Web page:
I haven't read the latest book making the homesteading/DIY circuit "Bake the Bread, Buy the Butter," which attempts to quantify the time spent vs. money saved of dozens of different household tasks such as (duh) bread and butter making, making your own laundry soap, etc. However, I engage in such calculations every day, as, I'm sure, does just about every housewife in America. I find that my calculations have changed lately. In the "new economy" (read: depression) most of us find that sending out for pizza is a bigger deal than it used to be.

It used to seem that spending $40 or so on two large pizzas and a salad and a 2 liter of coke was a small price to pay for not having to cook dinner - for the sixth or seventh time that week. It just wasn't that big a deal: it didn't have moral connotations. These days I feel guilty if I send out for pizza - and not just (as I used to) for feeding my kids crap. Now I feel guilty for spending money when I could work for an hour and make a better meal at home. Does it matter that I'm tired? After all, that same $40 is a visit to the dentist for one of my kids (on the sliding scale, of course). Do I even have the right to spend a child's dentist visit on delivery pizza just because I'm tired? How fucking tired can I be? I don't have a goddamn job!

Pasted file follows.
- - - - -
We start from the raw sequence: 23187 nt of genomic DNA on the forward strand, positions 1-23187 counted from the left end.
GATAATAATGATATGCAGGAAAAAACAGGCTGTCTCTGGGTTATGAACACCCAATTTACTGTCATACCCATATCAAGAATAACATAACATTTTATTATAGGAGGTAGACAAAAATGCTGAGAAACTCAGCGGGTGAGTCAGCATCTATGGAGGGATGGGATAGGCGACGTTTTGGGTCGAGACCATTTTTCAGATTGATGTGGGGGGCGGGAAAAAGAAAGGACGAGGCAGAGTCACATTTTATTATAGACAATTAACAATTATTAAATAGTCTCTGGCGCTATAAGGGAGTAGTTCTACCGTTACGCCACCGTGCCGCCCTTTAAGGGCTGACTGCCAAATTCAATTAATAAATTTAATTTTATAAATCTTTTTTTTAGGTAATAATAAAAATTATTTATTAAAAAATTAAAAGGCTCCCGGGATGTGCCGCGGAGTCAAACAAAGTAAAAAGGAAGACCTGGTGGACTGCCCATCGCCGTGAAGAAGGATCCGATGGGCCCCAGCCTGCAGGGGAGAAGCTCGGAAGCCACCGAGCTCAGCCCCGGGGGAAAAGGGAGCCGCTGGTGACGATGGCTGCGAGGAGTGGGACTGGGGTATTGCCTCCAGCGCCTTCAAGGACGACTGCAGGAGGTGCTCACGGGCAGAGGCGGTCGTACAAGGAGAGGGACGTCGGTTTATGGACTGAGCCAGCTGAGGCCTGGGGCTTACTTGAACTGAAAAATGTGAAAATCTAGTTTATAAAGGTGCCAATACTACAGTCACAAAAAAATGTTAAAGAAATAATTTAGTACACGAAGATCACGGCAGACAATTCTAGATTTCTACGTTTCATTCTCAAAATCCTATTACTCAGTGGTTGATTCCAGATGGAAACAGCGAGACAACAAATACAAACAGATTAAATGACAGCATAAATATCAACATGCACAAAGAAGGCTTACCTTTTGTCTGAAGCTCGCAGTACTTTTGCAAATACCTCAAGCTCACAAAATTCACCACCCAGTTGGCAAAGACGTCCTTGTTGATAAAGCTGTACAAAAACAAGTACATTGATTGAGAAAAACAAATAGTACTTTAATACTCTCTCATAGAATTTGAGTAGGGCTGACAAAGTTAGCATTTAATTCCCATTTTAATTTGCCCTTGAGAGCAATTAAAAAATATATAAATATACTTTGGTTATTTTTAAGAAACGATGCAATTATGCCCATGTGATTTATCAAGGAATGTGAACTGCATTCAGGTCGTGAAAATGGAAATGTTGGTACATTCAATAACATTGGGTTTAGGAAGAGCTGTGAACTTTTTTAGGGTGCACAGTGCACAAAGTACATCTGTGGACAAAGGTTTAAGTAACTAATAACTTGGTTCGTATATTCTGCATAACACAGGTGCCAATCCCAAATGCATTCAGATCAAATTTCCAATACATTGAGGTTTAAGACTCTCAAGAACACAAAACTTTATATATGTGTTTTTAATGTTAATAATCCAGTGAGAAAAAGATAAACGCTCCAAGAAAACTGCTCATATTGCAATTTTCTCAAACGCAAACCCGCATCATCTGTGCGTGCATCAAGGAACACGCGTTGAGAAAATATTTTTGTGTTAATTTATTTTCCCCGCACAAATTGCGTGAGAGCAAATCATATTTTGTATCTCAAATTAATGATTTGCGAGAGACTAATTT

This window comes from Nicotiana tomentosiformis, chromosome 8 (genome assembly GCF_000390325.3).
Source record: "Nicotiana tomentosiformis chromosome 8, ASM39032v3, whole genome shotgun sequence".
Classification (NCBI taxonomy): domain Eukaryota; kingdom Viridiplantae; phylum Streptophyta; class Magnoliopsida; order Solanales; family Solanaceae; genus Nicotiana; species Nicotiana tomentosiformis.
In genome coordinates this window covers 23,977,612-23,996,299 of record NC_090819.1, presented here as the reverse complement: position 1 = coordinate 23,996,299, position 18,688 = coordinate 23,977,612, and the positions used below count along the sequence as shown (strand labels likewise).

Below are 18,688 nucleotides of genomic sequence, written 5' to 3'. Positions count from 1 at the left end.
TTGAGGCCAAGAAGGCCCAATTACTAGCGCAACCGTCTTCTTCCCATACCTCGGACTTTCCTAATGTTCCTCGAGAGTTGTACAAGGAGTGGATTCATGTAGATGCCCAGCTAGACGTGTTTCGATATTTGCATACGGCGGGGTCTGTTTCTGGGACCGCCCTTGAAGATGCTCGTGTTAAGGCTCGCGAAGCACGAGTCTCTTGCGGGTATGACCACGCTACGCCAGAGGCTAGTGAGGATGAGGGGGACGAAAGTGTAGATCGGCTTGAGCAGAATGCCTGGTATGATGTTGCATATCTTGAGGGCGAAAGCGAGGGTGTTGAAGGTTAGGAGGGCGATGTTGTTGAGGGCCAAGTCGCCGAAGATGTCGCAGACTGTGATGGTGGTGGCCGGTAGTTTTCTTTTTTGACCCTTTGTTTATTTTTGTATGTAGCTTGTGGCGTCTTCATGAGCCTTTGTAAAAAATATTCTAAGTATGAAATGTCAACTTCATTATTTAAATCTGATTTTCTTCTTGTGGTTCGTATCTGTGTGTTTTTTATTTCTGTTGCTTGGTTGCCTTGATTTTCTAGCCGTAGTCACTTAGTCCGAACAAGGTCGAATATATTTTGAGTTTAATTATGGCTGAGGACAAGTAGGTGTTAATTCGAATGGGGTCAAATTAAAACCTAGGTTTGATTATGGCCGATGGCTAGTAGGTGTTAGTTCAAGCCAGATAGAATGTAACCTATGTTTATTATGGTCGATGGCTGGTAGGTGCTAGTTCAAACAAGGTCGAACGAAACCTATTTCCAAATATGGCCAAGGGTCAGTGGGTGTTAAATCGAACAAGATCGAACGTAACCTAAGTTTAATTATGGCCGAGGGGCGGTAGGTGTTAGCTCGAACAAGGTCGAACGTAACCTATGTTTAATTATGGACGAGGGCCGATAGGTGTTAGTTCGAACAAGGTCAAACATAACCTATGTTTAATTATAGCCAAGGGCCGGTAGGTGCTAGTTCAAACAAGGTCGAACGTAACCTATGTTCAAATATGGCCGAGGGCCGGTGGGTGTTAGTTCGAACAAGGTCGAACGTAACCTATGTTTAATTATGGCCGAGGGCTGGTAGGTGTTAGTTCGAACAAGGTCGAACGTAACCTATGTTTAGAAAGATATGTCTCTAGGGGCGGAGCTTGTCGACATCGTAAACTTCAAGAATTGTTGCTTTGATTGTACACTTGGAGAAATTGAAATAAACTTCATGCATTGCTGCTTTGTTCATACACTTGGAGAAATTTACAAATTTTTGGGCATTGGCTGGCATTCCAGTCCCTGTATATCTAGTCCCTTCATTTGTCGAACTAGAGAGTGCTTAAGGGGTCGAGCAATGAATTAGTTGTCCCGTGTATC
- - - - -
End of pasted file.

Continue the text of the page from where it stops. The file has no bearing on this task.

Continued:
Well, that's what I've been raised to believe, anyway. In actual fact, I work some six to eight hours a day doing work that, if it were compensated at fair market value, would earn me some $134,000 a year ( Business of Life: The "Business" Value of What Housewives Do That We Take For Granted). That's according to U.S. government figures, and yes, it does seem inflated, even to me. I don't know if that's because I don't work as hard as the "average" housewife (likely) or if I've been so thoroughly brainwashed that I devalue my own labor even more than my husband does. I can say for certain that he doesn't think the work I do is worth $134,000 a year, considering that he puts in equal or longer hours doing much more technically skilled work (auto mechanics) and makes less than one third of that amount.